” Curiosity is not our only motive: love or grief or despair or hatred is what drives us on. We’ll spy relentlessly on the dead: we’ll open their letters, we’ll read their journals, we’ll go through their trash, hoping for a hint, a final word, an explanation, from those who have deserted us—who’ve left us holding the bag, which is often a good deal emptier than we’d supposed. ” (Part XIII, p.494)
I have been both intimidated by the seeming complexity of the novel and in awe of Margaret Atwood’s wit. Finishing the book justifies both. Though The Blind Assassin‘s plot sounds invincibly complicated—or at the very least convoluted, Atwood pulls it off effortlessly. Woven together in variations of voices and styles are four stories, told partly in newspaper clippings, in chapters of another book, and first-person narratives. The novel within a novel gives its title to the whole of the book.
Ten days after the war ended, my sister Laura drove a car off the bridge. (Part I, p.1)
So the novel begins, lending an air of mystery, as to who might have been insidiously responsible for the accident. Laura’s story–what leads to her tragic death–but this story comes much later. The primary narrator is Iris Chase Griffen, 83, who is telling the story in flashback. She reflects the childhood years, just before the war, when she and Laura grew up in the house of Avilion. When the end of World War I marks the downfall of their father’s button factory, which manufactured cheap buttons and no-frill clothing, the factory was taken over by his rival Richard Griffen. His proposal to Iris is more a business deal that would bail the girls out of their father’s fiasco. Iris’s marriage to Richard founders from the very beginning because it does not hinge on love. So Iris ceases to exist as herself, but a being pruned to the preference and intention of Richard and his controlling sister.
I and the girl in the picture have ceased to be the same person. I am her outcome, the result of the life she once lived headlong; whereas she, if she can be said to exist at all, is composed only of what I remember. I have the better view—I can see her clearly, most of the time. But even if she knew enough to look, she can’t see me at all. (Part V, p.239)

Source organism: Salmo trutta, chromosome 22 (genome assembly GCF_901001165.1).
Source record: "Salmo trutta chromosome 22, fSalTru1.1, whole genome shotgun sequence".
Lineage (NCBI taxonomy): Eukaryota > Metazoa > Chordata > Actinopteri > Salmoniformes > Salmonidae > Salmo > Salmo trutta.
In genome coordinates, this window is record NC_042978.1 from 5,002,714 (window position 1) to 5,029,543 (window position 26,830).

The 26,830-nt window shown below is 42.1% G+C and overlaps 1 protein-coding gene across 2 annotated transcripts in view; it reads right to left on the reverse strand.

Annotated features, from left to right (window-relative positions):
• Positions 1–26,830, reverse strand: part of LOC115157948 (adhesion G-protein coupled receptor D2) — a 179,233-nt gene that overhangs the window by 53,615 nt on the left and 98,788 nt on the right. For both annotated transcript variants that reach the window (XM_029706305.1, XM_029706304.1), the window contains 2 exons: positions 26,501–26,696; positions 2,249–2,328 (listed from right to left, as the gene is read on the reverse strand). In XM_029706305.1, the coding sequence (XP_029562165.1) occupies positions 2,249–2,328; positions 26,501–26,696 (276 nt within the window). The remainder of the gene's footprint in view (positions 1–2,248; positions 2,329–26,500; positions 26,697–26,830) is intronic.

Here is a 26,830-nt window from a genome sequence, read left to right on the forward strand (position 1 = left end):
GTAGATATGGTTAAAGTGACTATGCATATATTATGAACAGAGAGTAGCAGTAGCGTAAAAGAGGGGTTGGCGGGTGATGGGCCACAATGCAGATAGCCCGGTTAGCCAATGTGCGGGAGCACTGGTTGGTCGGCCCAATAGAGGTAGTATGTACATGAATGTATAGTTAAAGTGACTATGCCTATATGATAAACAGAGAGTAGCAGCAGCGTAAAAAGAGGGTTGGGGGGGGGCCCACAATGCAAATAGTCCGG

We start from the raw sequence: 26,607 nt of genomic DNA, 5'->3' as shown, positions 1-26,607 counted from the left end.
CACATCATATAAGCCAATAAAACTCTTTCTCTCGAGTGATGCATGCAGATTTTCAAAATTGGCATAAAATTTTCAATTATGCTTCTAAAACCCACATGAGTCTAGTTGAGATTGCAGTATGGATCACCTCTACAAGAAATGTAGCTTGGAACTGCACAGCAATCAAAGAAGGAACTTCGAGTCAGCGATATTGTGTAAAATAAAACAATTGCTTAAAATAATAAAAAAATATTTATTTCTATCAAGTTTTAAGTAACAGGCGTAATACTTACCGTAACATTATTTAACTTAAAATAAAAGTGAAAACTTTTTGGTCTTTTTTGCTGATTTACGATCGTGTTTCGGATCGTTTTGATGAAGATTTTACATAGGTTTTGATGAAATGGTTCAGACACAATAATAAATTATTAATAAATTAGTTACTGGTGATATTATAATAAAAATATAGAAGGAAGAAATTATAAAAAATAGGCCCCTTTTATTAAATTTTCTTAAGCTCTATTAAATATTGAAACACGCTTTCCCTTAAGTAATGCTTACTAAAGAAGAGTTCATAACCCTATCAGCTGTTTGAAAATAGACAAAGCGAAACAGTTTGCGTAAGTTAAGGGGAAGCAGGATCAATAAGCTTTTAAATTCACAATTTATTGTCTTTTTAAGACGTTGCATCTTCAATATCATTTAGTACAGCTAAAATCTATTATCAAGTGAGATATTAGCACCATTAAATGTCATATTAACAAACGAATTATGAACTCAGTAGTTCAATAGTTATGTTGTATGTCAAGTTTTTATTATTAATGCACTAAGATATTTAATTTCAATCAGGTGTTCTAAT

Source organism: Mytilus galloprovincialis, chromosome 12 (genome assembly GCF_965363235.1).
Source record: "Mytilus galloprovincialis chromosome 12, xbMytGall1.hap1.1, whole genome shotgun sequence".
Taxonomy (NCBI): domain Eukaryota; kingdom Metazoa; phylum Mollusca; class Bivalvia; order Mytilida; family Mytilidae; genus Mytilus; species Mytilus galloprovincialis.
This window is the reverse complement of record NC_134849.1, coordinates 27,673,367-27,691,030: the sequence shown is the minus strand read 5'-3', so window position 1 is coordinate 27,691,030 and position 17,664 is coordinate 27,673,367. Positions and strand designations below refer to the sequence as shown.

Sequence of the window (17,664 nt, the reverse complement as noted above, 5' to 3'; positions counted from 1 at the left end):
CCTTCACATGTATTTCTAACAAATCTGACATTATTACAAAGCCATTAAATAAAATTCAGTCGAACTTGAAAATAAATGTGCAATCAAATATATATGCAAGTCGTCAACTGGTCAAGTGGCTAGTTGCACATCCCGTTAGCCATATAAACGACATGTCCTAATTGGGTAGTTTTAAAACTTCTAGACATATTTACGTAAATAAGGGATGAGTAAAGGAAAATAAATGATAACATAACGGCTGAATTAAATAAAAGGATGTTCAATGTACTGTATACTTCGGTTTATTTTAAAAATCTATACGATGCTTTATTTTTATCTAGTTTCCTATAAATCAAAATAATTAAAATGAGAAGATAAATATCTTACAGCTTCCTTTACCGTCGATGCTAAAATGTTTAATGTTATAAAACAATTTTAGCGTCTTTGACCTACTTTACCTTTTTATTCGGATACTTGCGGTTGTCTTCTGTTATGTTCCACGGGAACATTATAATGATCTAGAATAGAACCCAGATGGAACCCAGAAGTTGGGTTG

When Iris’s narration on the intrigue of Laura’s death and the money-ridden, deplorable Griffen family gives way to conversations between two anonymous lovers collaborating on a sci-fi novel, we assume that we are reading the genesis of Laura’s tale. The lurid fantasy about Sakiel-Norn and the assassination of its king constitute to a novel-within-a-novel.
It was only three weeks after this that Amiee fell down the stairs. I mourned her, of course. She was my daughter. But I have to admit I mourned the self she’d been at a much earlier age. I mourned what she could have become; I mourned her lost possibilities. More than anything, I mourned my own failures. (Part XI, p.437)
The Blind Assassin retains its sense of mystery to the end, when the interplay of secrets in the sister’ tangled lives are revealed. Iris is one of the most memorable characters in contemporary literature. As she reflects upon the path she has taken to old age, she is oblivious to her own hand in the downward turn. victim to whom fate has not been kind, but whose ills (like those of many victims of circumstance) are largely of her own making, even if her contribution was often one of complacency. Between the different stories the novel itself is breath-taking from the standpoints of both craftsmanship and storytelling. The inner story, after a time, emerges as a surreal metaphor for the lives of the lovers, and, oddly, for the lives of those outside of Laura’s fiction.
521 pp. Anchor Trade Paperback. [Read/
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